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Bush promises new tactics in Iraq
WASHINGTON -- Facing a surge in violence, President Bush said Tuesday the United States will change tactics and stiffen defenses in Iraq and will not be intimidated by a wave of suicide bombers intent on discouraging cooperation with the American occupation.
"We're constantly looking at the enemy and adjusting," Bush said. "Iraq is dangerous, and it's dangerous because terrorists want us to leave, and we're not leaving."
Twelve months before the presidential election, Bush made a broad defense of his foreign policy during a news conference, saying he will tell Americans during the upcoming campaign that "the world is more peaceful and more free under my leadership and America is more secure."
A day after bombings in Iraq killed three dozen people, Bush came to the Rose Garden on a chilly fall morning to announce the United States would set up more blockades and inspections and seek to give Iraqis a bigger role in intelligence-gathering to thwart attacks.
Bush's words appeared intended to address criticism -- particularly from Democratic presidential candidates -- that the White House had failed to anticipate rising violence in Iraq and was uncertain about how to deal with it and protect American lives.
Blaming the increase in bloodshed on foreign terrorists and Saddam Hussein loyalists, Bush said more troops would be deployed along Iraq's borders.
Iraq dominated the 48-minute news conference, although other topics were also covered.
Secretary of State Colin Powell reinforced Bush's words about new tactics. "In combat operations you make adjustments and you make changes as circumstances change. And that is what we are doing now."
Powell, in an interview with Radio Sawa, the U.S.-financed broadcast service to the Arab world, said, "Our military is adjusting and we are also adjusting by accelerating the development of an Iraqi police force and Iraqi military units, border patrol and paramilitary organizations so that the face of security will increasingly be an Iraqi face, not an American face."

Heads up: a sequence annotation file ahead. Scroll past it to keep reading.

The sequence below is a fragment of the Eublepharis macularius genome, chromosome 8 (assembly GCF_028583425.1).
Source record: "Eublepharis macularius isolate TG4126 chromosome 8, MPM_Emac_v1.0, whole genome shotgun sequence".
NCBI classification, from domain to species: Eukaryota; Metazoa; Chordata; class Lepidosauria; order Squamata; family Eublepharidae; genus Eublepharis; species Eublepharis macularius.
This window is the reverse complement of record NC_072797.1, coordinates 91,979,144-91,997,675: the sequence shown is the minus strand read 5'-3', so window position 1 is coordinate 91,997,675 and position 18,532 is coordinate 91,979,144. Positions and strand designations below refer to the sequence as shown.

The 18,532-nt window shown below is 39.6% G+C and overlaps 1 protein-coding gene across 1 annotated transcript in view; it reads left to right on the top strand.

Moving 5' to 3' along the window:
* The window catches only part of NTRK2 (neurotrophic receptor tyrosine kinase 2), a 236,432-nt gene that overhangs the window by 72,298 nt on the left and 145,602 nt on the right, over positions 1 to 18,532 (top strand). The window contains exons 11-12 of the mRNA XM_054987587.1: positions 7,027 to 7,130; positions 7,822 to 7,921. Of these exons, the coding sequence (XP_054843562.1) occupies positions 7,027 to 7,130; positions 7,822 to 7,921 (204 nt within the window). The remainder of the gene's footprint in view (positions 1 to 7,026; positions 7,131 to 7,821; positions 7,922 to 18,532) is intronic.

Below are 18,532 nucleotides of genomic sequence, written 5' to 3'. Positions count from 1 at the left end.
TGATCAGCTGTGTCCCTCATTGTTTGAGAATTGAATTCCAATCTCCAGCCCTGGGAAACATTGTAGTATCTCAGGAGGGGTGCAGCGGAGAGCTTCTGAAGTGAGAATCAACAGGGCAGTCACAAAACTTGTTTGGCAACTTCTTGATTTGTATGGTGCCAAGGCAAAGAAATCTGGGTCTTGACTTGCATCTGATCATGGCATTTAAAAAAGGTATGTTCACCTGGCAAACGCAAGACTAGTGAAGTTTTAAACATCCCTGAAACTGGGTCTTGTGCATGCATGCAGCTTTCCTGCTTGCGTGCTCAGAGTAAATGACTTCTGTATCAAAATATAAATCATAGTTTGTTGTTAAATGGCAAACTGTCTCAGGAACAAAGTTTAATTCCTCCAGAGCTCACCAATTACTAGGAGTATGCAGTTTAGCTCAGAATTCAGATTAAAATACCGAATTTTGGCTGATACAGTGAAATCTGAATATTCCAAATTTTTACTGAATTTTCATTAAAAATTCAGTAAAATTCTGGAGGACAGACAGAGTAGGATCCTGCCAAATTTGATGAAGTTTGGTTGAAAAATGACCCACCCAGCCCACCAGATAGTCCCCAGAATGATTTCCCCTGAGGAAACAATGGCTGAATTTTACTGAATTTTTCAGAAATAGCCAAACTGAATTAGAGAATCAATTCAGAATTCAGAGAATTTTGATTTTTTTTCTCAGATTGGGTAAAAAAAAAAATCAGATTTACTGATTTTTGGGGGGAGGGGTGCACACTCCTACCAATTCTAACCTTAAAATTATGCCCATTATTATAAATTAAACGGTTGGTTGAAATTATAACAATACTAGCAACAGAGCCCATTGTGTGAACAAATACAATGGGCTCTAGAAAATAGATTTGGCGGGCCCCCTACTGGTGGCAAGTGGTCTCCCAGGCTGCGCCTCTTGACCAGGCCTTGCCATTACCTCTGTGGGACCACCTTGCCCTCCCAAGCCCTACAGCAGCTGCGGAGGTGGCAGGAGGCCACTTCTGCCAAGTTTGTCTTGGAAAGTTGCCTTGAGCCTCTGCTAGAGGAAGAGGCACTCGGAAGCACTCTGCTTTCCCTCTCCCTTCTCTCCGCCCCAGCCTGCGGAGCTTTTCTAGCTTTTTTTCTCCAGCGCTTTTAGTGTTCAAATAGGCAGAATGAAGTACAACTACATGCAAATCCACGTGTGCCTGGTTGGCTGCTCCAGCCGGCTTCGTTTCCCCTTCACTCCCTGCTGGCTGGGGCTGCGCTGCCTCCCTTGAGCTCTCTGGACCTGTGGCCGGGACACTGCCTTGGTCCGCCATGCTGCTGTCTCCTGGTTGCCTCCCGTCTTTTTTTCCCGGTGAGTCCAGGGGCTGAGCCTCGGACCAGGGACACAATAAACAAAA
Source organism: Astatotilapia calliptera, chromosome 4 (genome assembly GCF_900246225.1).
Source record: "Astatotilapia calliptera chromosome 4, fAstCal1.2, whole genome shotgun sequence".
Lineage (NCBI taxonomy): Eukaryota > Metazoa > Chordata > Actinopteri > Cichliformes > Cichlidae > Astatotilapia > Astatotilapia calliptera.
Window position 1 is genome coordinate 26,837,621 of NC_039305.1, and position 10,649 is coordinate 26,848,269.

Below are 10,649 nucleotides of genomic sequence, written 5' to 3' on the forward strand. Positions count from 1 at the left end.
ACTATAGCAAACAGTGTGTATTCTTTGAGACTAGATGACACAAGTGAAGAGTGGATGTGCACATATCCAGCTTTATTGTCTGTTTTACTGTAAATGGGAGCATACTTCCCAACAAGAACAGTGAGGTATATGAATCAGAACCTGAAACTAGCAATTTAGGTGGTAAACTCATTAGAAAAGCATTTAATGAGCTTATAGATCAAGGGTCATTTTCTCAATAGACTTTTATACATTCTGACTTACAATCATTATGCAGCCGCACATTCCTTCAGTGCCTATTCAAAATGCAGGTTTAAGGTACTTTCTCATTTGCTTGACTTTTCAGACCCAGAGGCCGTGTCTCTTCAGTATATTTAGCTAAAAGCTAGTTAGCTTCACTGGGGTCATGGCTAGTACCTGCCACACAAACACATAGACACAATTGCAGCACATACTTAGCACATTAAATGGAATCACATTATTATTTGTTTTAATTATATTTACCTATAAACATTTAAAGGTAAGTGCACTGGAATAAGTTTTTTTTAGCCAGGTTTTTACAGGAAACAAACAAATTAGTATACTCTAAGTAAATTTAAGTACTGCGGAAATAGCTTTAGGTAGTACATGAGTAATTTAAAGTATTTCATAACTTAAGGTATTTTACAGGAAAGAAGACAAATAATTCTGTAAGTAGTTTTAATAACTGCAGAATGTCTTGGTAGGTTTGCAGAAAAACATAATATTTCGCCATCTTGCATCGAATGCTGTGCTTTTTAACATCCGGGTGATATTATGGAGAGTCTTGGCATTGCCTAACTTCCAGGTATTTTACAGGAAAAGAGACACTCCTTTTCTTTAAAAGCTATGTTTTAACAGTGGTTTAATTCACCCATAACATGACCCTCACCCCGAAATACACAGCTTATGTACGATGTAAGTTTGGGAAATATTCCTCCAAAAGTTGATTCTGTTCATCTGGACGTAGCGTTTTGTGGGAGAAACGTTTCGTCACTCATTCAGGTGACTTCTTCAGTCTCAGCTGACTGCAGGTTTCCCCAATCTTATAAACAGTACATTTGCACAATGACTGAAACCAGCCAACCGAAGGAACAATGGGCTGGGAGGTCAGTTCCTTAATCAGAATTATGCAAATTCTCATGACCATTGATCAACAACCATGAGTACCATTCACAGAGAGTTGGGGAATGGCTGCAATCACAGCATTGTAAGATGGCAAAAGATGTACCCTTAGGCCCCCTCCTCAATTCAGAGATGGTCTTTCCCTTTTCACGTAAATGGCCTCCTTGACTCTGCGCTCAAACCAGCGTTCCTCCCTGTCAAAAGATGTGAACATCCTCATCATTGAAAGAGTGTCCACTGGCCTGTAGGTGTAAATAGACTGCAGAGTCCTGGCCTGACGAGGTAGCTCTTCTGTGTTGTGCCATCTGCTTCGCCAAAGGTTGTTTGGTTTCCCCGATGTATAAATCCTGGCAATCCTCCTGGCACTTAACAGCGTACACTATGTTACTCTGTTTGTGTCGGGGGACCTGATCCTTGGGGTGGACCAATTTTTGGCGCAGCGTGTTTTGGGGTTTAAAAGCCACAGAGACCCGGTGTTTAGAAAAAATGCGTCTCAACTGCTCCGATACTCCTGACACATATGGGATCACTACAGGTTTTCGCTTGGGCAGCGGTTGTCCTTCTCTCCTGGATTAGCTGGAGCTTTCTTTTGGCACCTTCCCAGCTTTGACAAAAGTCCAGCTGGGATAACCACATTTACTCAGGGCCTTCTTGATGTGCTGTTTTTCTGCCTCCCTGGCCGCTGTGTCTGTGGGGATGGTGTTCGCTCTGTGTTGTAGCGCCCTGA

Bush's news conference failed to stop criticism of his Iraq policy.
Democratic presidential hopeful Howard Dean said Bush "seems content to pursue the current flawed plan, unwilling to do what is necessary to encourage our friends and allies to assist, incapable of taking the steps necessary to expedite the transfer of sovereignty to the Iraqis and content to direct billions of dollars to special interests like Halliburton."
Sen. John Kerry, another Democratic candidate, said Bush "can talk about hardening targets, but still has failed to take the target off the backs of American soldiers. ... The only answer is to bring in other countries, share the burden and end the feeling of American occupation."
Bush said he wasn't bothered by criticism.
"I think the American people are patient during an election year, because they tend to be able to differentiate between politics and reality," he said. "As a matter of fact ... the electorate is a heck of a lot smarter than most politicians."
Bush said the United States was working closely with Syria and Iran to prevent foreign terrorists from crossing into Iraq. But State Department spokesman Richard Boucher said, "At times, we've seen a little bit of action. But, frankly, we've also made clear that, both in the case of Syria and of Iran, they need to do more."
The president drew a parallel between the suicide bombings in Iraq and the Sept. 11, 2001, terrorist attacks in the United States. "It's the same mentality," Bush said. He described the approach of terrorists this way: "We'll just destroy innocent life and watch the United States and their friends and allies, you know, crater in the face of hardship."
He said the strategy for dealing with terrorists is to have strike forces ready to move quickly as intelligence is gathered. Bush said the strategy will not change but the tactical response to "more suiciders driving cars will alter on the ground."
"More checkpoints, whatever they decide," Bush said, apparently referring to military commanders. "How to harden targets will change. And so we're constantly looking at the enemy and adjusting."
Later Tuesday, Bush welcomed American Muslim leaders and ambassadors from Muslim countries for an iftar dinner, the traditional breaking of the daylong fast during Ramadan.
"We will continue to support the people of Iraq and Afghanistan as they build a more hopeful future," he said. "And we will not allow criminals or terrorists to stop the advance of freedom. Terrorists who use religion to justify the taking of innocent life have no home in any faith."